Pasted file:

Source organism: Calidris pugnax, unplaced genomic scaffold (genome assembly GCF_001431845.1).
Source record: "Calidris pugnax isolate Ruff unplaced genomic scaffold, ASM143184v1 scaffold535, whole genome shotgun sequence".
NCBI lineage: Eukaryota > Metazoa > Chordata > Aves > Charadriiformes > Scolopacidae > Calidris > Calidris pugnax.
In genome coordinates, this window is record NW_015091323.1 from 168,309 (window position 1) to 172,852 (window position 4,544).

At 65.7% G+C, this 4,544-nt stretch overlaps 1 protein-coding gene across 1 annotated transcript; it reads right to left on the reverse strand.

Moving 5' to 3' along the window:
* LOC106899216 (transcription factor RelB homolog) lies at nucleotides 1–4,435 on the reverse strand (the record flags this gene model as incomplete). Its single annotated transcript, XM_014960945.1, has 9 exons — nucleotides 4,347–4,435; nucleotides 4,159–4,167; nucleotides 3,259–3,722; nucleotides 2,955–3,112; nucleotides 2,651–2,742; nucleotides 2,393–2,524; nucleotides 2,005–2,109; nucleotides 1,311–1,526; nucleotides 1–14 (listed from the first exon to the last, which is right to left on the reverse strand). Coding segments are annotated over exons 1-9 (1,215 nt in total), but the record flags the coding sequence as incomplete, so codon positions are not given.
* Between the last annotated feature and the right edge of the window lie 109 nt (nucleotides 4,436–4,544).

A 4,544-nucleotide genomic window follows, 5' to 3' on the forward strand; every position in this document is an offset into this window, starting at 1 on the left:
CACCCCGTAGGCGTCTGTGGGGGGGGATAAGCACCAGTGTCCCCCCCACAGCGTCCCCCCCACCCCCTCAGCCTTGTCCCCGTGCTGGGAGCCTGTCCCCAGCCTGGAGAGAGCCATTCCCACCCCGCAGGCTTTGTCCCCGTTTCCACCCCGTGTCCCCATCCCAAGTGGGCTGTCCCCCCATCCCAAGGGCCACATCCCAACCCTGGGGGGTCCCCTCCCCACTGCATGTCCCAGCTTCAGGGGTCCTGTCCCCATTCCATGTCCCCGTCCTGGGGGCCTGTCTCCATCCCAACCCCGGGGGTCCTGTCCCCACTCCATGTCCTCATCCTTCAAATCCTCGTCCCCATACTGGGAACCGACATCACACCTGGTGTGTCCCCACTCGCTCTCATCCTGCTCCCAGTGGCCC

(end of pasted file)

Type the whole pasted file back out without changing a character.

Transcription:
Source organism: Calidris pugnax, unplaced genomic scaffold (genome assembly GCF_001431845.1).
Source record: "Calidris pugnax isolate Ruff unplaced genomic scaffold, ASM143184v1 scaffold535, whole genome shotgun sequence".
NCBI lineage: Eukaryota > Metazoa > Chordata > Aves > Charadriiformes > Scolopacidae > Calidris > Calidris pugnax.
In genome coordinates, this window is record NW_015091323.1 from 168,309 (window position 1) to 172,852 (window position 4,544).

At 65.7% G+C, this 4,544-nt stretch overlaps 1 protein-coding gene across 1 annotated transcript; it reads right to left on the reverse strand.

Moving 5' to 3' along the window:
* LOC106899216 (transcription factor RelB homolog) lies at nucleotides 1–4,435 on the reverse strand (the record flags this gene model as incomplete). Its single annotated transcript, XM_014960945.1, has 9 exons — nucleotides 4,347–4,435; nucleotides 4,159–4,167; nucleotides 3,259–3,722; nucleotides 2,955–3,112; nucleotides 2,651–2,742; nucleotides 2,393–2,524; nucleotides 2,005–2,109; nucleotides 1,311–1,526; nucleotides 1–14 (listed from the first exon to the last, which is right to left on the reverse strand). Coding segments are annotated over exons 1-9 (1,215 nt in total), but the record flags the coding sequence as incomplete, so codon positions are not given.
* Between the last annotated feature and the right edge of the window lie 109 nt (nucleotides 4,436–4,544).

A 4,544-nucleotide genomic window follows, 5' to 3' on the forward strand; every position in this document is an offset into this window, starting at 1 on the left:
CACCCCGTAGGCGTCTGTGGGGGGGGATAAGCACCAGTGTCCCCCCCACAGCGTCCCCCCCACCCCCTCAGCCTTGTCCCCGTGCTGGGAGCCTGTCCCCAGCCTGGAGAGAGCCATTCCCACCCCGCAGGCTTTGTCCCCGTTTCCACCCCGTGTCCCCATCCCAAGTGGGCTGTCCCCCCATCCCAAGGGCCACATCCCAACCCTGGGGGGTCCCCTCCCCACTGCATGTCCCAGCTTCAGGGGTCCTGTCCCCATTCCATGTCCCCGTCCTGGGGGCCTGTCTCCATCCCAACCCCGGGGGTCCTGTCCCCACTCCATGTCCTCATCCTTCAAATCCTCGTCCCCATACTGGGAACCGACATCACACCTGGTGTGTCCCCACTCGCTCTCATCCTGCTCCCAGTGGCCC